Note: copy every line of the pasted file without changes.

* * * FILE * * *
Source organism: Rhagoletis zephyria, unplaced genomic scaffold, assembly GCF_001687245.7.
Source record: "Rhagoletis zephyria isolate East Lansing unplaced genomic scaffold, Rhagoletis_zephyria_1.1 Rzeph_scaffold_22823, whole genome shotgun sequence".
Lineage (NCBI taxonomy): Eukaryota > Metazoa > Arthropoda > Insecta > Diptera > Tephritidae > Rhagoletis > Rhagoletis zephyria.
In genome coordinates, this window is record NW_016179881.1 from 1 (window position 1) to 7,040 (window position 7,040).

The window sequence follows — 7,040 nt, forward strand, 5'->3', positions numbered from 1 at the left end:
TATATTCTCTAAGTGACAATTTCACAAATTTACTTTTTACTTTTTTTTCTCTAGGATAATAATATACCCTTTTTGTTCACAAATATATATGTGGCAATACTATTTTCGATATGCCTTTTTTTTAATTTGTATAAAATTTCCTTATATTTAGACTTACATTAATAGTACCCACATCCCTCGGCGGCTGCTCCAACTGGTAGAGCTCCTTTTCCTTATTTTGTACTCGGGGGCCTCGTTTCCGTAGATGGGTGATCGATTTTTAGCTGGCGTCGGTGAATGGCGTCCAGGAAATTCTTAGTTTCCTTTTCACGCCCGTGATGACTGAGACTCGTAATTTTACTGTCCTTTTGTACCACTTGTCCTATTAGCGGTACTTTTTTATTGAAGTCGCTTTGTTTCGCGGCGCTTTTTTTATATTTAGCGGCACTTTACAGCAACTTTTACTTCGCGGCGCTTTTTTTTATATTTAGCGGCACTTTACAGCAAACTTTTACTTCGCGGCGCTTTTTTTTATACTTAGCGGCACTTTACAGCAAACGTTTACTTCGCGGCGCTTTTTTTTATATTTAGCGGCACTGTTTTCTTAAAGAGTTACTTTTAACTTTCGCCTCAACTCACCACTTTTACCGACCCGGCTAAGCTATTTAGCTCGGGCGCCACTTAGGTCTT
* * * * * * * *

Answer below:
Source organism: Rhagoletis zephyria, unplaced genomic scaffold, assembly GCF_001687245.7.
Source record: "Rhagoletis zephyria isolate East Lansing unplaced genomic scaffold, Rhagoletis_zephyria_1.1 Rzeph_scaffold_22823, whole genome shotgun sequence".
Lineage (NCBI taxonomy): Eukaryota > Metazoa > Arthropoda > Insecta > Diptera > Tephritidae > Rhagoletis > Rhagoletis zephyria.
In genome coordinates, this window is record NW_016179881.1 from 1 (window position 1) to 7,040 (window position 7,040).

The window sequence follows — 7,040 nt, forward strand, 5'->3', positions numbered from 1 at the left end:
TATATTCTCTAAGTGACAATTTCACAAATTTACTTTTTACTTTTTTTTCTCTAGGATAATAATATACCCTTTTTGTTCACAAATATATATGTGGCAATACTATTTTCGATATGCCTTTTTTTTAATTTGTATAAAATTTCCTTATATTTAGACTTACATTAATAGTACCCACATCCCTCGGCGGCTGCTCCAACTGGTAGAGCTCCTTTTCCTTATTTTGTACTCGGGGGCCTCGTTTCCGTAGATGGGTGATCGATTTTTAGCTGGCGTCGGTGAATGGCGTCCAGGAAATTCTTAGTTTCCTTTTCACGCCCGTGATGACTGAGACTCGTAATTTTACTGTCCTTTTGTACCACTTGTCCTATTAGCGGTACTTTTTTATTGAAGTCGCTTTGTTTCGCGGCGCTTTTTTTATATTTAGCGGCACTTTACAGCAACTTTTACTTCGCGGCGCTTTTTTTTATATTTAGCGGCACTTTACAGCAAACTTTTACTTCGCGGCGCTTTTTTTTATACTTAGCGGCACTTTACAGCAAACGTTTACTTCGCGGCGCTTTTTTTTATATTTAGCGGCACTGTTTTCTTAAAGAGTTACTTTTAACTTTCGCCTCAACTCACCACTTTTACCGACCCGGCTAAGCTATTTAGCTCGGGCGCCACTTAGGTCTT